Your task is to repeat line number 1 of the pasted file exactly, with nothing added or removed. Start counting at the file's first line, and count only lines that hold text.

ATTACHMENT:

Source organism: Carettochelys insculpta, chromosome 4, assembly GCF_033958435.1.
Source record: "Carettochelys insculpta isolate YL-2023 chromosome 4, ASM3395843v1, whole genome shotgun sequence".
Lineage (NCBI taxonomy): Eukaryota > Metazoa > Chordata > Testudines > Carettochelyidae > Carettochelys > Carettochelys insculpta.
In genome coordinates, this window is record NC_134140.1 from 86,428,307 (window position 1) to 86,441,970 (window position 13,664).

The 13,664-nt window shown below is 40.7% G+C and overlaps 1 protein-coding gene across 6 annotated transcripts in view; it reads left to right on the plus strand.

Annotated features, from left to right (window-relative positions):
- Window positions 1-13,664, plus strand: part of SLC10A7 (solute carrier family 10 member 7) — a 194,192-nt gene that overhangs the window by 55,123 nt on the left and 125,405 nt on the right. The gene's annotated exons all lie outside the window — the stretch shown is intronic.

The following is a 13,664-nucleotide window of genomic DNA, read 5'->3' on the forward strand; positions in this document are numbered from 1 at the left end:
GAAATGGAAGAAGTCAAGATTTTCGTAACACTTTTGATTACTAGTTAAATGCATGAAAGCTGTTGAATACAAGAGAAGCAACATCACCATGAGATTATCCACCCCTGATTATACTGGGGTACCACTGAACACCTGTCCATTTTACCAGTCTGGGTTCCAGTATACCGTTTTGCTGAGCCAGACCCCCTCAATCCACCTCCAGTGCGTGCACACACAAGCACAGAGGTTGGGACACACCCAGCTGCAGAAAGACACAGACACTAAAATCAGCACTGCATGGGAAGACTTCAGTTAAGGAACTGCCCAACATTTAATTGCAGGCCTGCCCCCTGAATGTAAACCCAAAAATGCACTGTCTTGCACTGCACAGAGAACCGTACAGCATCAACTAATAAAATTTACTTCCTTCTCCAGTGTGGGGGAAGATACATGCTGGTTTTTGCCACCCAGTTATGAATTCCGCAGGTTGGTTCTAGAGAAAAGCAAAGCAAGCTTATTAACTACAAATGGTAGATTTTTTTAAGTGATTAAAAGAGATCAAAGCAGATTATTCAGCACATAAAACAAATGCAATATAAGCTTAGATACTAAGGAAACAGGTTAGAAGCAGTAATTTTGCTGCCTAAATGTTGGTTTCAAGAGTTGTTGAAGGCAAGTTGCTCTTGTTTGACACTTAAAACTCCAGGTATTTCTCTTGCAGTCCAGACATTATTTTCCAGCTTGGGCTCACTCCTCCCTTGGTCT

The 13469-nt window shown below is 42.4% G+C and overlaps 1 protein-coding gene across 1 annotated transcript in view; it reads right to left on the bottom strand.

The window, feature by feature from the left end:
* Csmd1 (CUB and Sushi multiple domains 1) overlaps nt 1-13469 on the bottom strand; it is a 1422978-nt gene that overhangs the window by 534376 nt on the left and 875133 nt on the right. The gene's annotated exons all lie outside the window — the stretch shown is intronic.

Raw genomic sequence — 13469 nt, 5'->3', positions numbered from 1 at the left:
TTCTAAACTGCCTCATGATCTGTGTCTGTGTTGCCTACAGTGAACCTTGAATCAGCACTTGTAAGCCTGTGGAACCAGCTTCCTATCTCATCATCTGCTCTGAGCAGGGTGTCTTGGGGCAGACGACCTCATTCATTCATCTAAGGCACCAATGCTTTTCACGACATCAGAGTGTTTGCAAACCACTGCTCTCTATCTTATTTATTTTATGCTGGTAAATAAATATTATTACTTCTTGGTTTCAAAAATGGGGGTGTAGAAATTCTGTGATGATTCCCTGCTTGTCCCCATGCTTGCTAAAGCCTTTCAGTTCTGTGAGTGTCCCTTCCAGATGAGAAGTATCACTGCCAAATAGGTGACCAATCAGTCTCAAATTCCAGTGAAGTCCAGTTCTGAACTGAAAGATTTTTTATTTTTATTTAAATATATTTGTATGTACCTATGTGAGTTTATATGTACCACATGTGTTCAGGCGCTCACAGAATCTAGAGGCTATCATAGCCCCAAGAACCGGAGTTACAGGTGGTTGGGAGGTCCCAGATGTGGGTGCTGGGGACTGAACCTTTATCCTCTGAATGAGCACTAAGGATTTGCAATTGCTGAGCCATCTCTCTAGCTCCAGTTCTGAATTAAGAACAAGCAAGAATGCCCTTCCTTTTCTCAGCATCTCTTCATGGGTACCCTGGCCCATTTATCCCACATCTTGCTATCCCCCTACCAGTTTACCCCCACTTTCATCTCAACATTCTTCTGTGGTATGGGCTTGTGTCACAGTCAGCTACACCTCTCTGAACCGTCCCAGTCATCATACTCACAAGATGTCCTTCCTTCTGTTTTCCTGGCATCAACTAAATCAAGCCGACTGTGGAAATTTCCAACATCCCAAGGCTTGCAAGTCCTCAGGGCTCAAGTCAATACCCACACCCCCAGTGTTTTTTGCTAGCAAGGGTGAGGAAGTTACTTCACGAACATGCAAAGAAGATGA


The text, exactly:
Source organism: Carettochelys insculpta, chromosome 4, assembly GCF_033958435.1.